Give To God What Belongs To God
The Jewish political and religious authorities in Jerusalem were deliberate and provocative in their endeavours to discredit Jesus and His teachings. This attempted entrapment by a group of junior Pharisees and Herodians posing a preconceived politically astute question on the ethics of paying the annual poll tax to Caesar, followed soon after Jesus had driven the moneychangers from the temple precincts on His last trip to Jerusalem. Jesus’ reply has often been interpreted as distinguishing the dual authority of human government and God, instructing Christians to pay their taxes, but maintain their religious devotion for God. There are other Scriptural references that address the issue of compliance to the governing authorities and their tax matters (Rom 13:1-7; Titus 3:1; 1 Pet 2:17), but this incident does not represent it. This is about the clash of two kingdoms.
The frequent uprisings of Jewish zealots throughout the Roman occupation of the Holy Land signified a nationalistic theological undertone, which included the perception that paying the head tax to the occupiers was symbolically blasphemous and a betrayal to their God, as it recognized Caesar as king over Yahweh (Josephus JW 2.118). The Herodians were Roman political appointees and at the opposite end of the spectrum to the Pharisees, but on this occasion, they laid their differences aside and conspired to ensnare the Lord. Their rationale being: if Jesus supported the tax, it would reduce His influence among the commoners, benefiting the Pharisees, but to deny it would be treasonable and be an arrestable offence in the eyes of Rome and the Herodians. Jesus did not accede to answering their straightforward ‘yes or no’ question as His politics, being the eternal Judge, transcends their puny plot, as the Roman empire and the Jewish authorities so set against Him, will one day pass on. These are not what the ‘kingdom of God’ is about.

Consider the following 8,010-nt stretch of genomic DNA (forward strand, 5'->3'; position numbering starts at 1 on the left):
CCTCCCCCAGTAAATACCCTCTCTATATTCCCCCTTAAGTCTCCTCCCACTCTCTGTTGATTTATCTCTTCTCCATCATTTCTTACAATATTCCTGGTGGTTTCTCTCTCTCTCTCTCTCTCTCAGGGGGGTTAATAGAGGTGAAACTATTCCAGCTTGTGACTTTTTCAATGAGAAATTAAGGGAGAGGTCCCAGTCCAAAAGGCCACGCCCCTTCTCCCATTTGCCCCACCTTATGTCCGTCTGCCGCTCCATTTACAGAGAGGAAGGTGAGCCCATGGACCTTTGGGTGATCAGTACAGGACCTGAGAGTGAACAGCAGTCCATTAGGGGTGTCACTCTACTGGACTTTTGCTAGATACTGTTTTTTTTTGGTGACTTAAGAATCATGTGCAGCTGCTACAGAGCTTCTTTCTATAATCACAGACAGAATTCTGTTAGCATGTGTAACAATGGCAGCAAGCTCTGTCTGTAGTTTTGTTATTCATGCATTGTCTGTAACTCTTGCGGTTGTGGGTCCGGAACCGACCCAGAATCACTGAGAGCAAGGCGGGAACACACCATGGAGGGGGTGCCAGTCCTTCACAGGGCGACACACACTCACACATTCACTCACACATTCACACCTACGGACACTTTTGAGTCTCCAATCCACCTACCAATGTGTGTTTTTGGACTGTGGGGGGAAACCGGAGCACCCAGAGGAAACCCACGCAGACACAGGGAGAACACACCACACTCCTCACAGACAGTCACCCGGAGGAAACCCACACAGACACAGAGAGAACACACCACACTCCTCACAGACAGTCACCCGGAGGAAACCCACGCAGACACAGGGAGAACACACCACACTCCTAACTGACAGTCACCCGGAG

Although there were several versions of the denarius, the one that was brought to the Lord probably had the image of the emperor Tiberius and the inscription ‘Son of the Divine Augustus’ on one side, and the mother of the emperor on the reverse, with an engraving of Caesar as ‘the high priest’. This claim of divinity immediately contravened the 2nd commandment and went against Jewish faith and sensibilities. The irony of the denarius was intentionally juxtaposed between Jesus, the Son of God, the great High Priest, to the similarly spurious claims of Caesar. Jesus’ reply was to ‘render’ to Caesar (Greek: to give back what he deserves) not only his money but also everything that belonged to this pagan god! Rome’s ultimate goal in her conquests was the total allegiance of all her subjects to Caesar, which was especially prejudicial towards non-Roman citizens. The Jews were God’s chosen people, so they did not belong to Caesar, and must never give to Rome what she desired, but to ‘God what belongs to God.’ The Lord was being consistent in His radical message on the kingdom of God in standing up to the idolatrous Roman political system of self-righteous power, success, and patronism. The Israelites deserved to be released from their oppressive pagan ruler. The revolutionary nature of Jesus’ rebuttal did not go unnoticed, as the fabricated seditious accusation was again raised at His trial (Luke 23:2). However, He walked away unharmed from this ‘denarius confrontation’ with the Herodians because of His view on Jewish patriotism; but in reality, His kingdom’s government surpasses any earthly system.
A further lesson as epitomized by Jesus (in His inclusive embrace of all Jews, whether they were His enemies or otherwise), is that the gospel of the kingdom radicalizes those who truly embraces the Son, as the life of God’s Spirit humbles them and transforms their hearts as citizens of heaven, so that even their enemies are treated with respect and love, with equity and justice, as the kingdom of God becomes a reality in hearts and minds.